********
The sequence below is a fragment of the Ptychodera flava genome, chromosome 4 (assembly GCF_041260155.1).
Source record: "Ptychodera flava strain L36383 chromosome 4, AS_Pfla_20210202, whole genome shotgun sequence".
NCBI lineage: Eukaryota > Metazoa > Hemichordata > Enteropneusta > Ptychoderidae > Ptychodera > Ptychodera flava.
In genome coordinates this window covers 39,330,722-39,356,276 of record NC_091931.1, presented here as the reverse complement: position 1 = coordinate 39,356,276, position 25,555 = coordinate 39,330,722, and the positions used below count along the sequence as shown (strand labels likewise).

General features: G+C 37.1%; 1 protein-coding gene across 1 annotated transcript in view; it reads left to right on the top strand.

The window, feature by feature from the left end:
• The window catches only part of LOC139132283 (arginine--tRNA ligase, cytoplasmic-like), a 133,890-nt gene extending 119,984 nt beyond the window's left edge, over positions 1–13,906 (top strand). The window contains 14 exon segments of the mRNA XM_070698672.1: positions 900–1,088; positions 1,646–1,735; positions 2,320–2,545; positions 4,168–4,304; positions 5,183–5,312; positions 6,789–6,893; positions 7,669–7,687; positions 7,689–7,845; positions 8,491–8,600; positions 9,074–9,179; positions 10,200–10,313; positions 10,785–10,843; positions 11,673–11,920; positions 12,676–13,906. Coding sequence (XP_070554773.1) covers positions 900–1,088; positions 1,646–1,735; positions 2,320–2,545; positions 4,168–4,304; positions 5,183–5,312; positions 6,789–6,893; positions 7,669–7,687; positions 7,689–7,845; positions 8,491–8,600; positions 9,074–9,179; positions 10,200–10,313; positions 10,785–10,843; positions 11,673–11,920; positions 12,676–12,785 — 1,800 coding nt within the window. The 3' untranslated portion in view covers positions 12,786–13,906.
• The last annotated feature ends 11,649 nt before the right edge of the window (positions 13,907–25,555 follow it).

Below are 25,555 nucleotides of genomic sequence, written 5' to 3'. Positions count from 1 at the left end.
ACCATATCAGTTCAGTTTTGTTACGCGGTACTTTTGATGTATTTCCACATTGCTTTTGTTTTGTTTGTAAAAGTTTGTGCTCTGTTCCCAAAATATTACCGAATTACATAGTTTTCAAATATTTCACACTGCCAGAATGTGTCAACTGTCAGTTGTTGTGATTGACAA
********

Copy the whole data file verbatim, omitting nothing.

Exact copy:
The sequence below is a fragment of the Ptychodera flava genome, chromosome 4 (assembly GCF_041260155.1).
Source record: "Ptychodera flava strain L36383 chromosome 4, AS_Pfla_20210202, whole genome shotgun sequence".
NCBI lineage: Eukaryota > Metazoa > Hemichordata > Enteropneusta > Ptychoderidae > Ptychodera > Ptychodera flava.
In genome coordinates this window covers 39,330,722-39,356,276 of record NC_091931.1, presented here as the reverse complement: position 1 = coordinate 39,356,276, position 25,555 = coordinate 39,330,722, and the positions used below count along the sequence as shown (strand labels likewise).

General features: G+C 37.1%; 1 protein-coding gene across 1 annotated transcript in view; it reads left to right on the top strand.

The window, feature by feature from the left end:
• The window catches only part of LOC139132283 (arginine--tRNA ligase, cytoplasmic-like), a 133,890-nt gene extending 119,984 nt beyond the window's left edge, over positions 1–13,906 (top strand). The window contains 14 exon segments of the mRNA XM_070698672.1: positions 900–1,088; positions 1,646–1,735; positions 2,320–2,545; positions 4,168–4,304; positions 5,183–5,312; positions 6,789–6,893; positions 7,669–7,687; positions 7,689–7,845; positions 8,491–8,600; positions 9,074–9,179; positions 10,200–10,313; positions 10,785–10,843; positions 11,673–11,920; positions 12,676–13,906. Coding sequence (XP_070554773.1) covers positions 900–1,088; positions 1,646–1,735; positions 2,320–2,545; positions 4,168–4,304; positions 5,183–5,312; positions 6,789–6,893; positions 7,669–7,687; positions 7,689–7,845; positions 8,491–8,600; positions 9,074–9,179; positions 10,200–10,313; positions 10,785–10,843; positions 11,673–11,920; positions 12,676–12,785 — 1,800 coding nt within the window. The 3' untranslated portion in view covers positions 12,786–13,906.
• The last annotated feature ends 11,649 nt before the right edge of the window (positions 13,907–25,555 follow it).

Below are 25,555 nucleotides of genomic sequence, written 5' to 3'. Positions count from 1 at the left end.
ACCATATCAGTTCAGTTTTGTTACGCGGTACTTTTGATGTATTTCCACATTGCTTTTGTTTTGTTTGTAAAAGTTTGTGCTCTGTTCCCAAAATATTACCGAATTACATAGTTTTCAAATATTTCACACTGCCAGAATGTGTCAACTGTCAGTTGTTGTGATTGACAA